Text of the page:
Posts Tagged "broadband"

Why Aren’t All Districts Jumping Onto the 1:1 Bandwagon?


One of the ironies we are seeing at Learning List is that although most publishers are selling online instructional materials, most districts still request materials that are also available in print.  Why? These are the three reasons we hear most often:

(1)   Schools don’t have the technical infrastructure to enable all students to be online simultaneously;

(2)   Teachers are not all on board with or don’t all have the technology skills to teach exclusively with online materials; and

(3)   Students do not all have access to broadband at home; if schools adopt only online materials, they may exacerbate the achievement gap.

The federal ConnectEd program and various state initiatives are aiming to address the first challenge by assessing the current status and funding enhancements to districts’ technology infrastructure over the next several years.

Districts are taking aim at the second challenge in different ways.  The news is replete with districts rolling out 1:1 initiatives.  Presumably, those districts have and are continuing to provide intensive professional development to get their teachers up to speed quickly. Other districts are targeting a longer-term implementation plan. For example, in Houston ISD, superintendent Terry Geer has adopted a plan to implement 1:1 instruction in all of the district’s high schools by 2016.

The third challenge is the most vexing because it is societal, not school-based. Some communities are expanding students’ ability to use online resources outside of school by providing community-wide Internet access, keeping libraries and community centers open later, or creating “hot spots” around them to enable students to do homework there later into the evening. AT&T and Verizon will be leading the effort to expand mobile broadband nationwide while Google and other broadband Internet service providers will continue driving fiber connectivity. What’s your view of 1:1?

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CEOs Push for Cheaper Broadband for Schools

In this morning’s New York Times, Quentin Hardy reports in the Bits blog on a push by the non-profit group EductaionSuperHighway to change the way the Federal Communications Commission provides broadband to schools.  With the support of 40 executives, including the CEOs of American Express, Dell, Ebay, and Facebook, EducationSuperHighway has written a letter to the FCC demanding greater transparency and competition in the federal E-Rate program, which connects schools to the Internet.

In his post, Hardy notes:

EducationSuperHighway’s statistics say schools are overpaying for connectivity. The median cost per school, it calculates, is $25 a megabit, and the top quartile of schools pay $2 a megabit. The bottom quartile pays $85 a megabit. Schools in typically wealthier districts, which float bonds to connect themselves, have negotiated deals to pay as little as 10 cents a megabit.

Noting that schools now need approximately 100 megabits per second to support wireless connectivity but will need  10 times that in as little as three years, the letter outlines the case for less expensive broadband.  You can read the letter here.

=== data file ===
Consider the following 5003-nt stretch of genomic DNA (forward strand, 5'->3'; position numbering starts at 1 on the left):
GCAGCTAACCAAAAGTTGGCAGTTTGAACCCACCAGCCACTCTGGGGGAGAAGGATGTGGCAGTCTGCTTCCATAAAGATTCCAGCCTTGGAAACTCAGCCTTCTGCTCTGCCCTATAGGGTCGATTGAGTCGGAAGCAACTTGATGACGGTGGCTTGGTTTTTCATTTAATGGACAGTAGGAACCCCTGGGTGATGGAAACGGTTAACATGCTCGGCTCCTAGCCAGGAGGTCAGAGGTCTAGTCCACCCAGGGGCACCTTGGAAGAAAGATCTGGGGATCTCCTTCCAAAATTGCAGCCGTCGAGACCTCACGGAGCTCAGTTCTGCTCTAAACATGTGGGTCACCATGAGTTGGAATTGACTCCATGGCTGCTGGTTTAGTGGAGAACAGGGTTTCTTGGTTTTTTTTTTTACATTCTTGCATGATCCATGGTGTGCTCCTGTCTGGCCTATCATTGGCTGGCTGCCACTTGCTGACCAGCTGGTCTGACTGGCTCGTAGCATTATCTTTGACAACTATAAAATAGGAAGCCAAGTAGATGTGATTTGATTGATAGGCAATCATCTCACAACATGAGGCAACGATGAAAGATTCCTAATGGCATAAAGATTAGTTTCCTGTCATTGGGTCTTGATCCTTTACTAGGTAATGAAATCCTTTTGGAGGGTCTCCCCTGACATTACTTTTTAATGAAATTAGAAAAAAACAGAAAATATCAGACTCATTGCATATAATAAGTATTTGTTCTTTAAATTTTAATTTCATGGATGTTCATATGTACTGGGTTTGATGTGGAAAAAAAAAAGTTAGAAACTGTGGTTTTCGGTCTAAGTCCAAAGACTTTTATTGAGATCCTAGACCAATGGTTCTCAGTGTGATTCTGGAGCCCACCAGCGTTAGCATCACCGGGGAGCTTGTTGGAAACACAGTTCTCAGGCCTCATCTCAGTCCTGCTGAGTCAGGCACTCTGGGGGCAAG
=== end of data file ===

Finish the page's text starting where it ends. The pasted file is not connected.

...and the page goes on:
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Proclamation 2014: Online Instructional Materials and the Challenge of Bandwidth

As we noted in a previous post, the Texas Education Agency has indicated that most of the products submitted in response to Proclamation 2014 are online materials. As most educators know, innovative online resources have the power to transform learning; however, they rapidly can become sources of frustration for both teachers and students when inadequate bandwidth, or internet speed,  results in slow download times, poor video quality, and inability to access interactive content.

Education Superhighway, a non-profit group that focuses on ensuring schools have the resources needed to implement digital learning, estimates that as many as 80 percent of schools nationally do not have adequate bandwidth to support online instruction.  This suggests that instructional materials selection committees must carefully consider whether they have both the devices and the broadband capacity to support online resources when selecting new materials.  Schools may access a free test of their broadband capacity here.

The State Educational Technology Directors Association has recommended that schools have minimum bandwidth of 100 Mbps per second per 1,000 students and staff by 2014-15, increasing to 1 Gbps per second per 1,000 students and staff by 2017-18. Based on these recommendations, the Texas Legislature has required that TEA conduct a broadband study to determine whether Texas school districts have the capacity to support online learning.  Specifically, the study will gauge whether:

  • Individual campuses have the SETDA-recommended bandwidth of 100 Mbps per second per 1,000 students and staff, and
  • Internal wide area network connections between each district and its campuses have a bandwidth of 1 Gbps per second per 1,000 students and staff.

Learning List’s editorial reviews address the minimum system requirements, including broadband access, needed to effectively implement each product we review.  For each online product submitted, we ask publishers to identify the following technology requirements:  supported operating systems, hardware, software, plug-Ins, internet access (including connection speeds, supported internet browsers, browser settings), screen settings, and device compatibility. In addition, Learning List’s reviews describe how online products engage students in interactive experiences, foster collaborative learning, and adapt instruction to meet individual student needs.


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